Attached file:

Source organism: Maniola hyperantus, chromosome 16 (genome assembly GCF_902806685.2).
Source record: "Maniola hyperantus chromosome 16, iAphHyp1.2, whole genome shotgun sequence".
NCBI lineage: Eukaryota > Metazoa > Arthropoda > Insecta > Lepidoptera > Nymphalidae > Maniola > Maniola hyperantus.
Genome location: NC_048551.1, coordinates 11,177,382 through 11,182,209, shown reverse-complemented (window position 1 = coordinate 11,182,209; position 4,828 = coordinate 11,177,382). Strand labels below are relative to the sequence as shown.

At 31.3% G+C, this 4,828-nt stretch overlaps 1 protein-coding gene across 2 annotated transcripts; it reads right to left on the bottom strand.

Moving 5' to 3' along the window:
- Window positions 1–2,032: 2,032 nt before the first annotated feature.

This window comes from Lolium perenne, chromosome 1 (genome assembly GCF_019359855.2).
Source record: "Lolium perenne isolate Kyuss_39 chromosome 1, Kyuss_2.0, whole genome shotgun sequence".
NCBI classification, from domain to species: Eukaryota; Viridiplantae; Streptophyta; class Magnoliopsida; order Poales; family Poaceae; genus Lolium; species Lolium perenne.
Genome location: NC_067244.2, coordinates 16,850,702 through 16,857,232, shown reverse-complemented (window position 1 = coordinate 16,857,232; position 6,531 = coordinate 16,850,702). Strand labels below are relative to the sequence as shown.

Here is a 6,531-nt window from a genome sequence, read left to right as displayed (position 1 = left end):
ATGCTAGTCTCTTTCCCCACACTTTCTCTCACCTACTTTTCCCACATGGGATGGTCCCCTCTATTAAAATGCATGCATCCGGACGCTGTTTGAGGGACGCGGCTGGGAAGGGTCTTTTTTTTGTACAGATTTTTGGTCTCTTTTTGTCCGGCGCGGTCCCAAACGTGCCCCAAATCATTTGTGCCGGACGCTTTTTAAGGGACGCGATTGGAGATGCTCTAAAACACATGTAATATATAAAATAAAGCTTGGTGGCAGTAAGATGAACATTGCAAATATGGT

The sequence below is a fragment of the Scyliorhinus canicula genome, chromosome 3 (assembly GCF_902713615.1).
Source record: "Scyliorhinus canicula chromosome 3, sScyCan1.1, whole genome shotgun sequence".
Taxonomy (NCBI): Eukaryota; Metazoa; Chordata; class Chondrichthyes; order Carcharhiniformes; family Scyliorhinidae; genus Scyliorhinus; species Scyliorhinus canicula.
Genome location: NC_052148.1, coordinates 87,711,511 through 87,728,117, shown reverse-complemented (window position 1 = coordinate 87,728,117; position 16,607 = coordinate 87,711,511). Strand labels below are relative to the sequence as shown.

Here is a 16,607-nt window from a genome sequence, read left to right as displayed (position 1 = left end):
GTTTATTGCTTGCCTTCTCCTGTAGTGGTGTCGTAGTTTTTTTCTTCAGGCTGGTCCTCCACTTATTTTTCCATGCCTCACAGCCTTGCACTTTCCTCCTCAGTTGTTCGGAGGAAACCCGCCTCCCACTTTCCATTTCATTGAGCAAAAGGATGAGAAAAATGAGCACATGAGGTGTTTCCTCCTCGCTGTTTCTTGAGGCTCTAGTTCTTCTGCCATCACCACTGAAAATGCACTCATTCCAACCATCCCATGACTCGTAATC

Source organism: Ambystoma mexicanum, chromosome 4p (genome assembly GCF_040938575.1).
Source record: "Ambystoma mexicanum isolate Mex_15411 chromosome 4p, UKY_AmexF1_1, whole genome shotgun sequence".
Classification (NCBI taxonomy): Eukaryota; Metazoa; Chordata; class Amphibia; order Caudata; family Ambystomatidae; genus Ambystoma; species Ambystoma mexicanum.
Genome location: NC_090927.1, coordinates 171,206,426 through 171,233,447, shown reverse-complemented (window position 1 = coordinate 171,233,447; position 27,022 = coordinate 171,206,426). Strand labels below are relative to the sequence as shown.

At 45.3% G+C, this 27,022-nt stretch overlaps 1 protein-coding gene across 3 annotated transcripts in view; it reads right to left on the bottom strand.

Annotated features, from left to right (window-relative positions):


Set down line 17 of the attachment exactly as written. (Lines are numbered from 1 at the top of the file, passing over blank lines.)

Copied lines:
Genome location: NC_052148.1, coordinates 87,711,511 through 87,728,117, shown reverse-complemented (window position 1 = coordinate 87,728,117; position 16,607 = coordinate 87,711,511). Strand labels below are relative to the sequence as shown.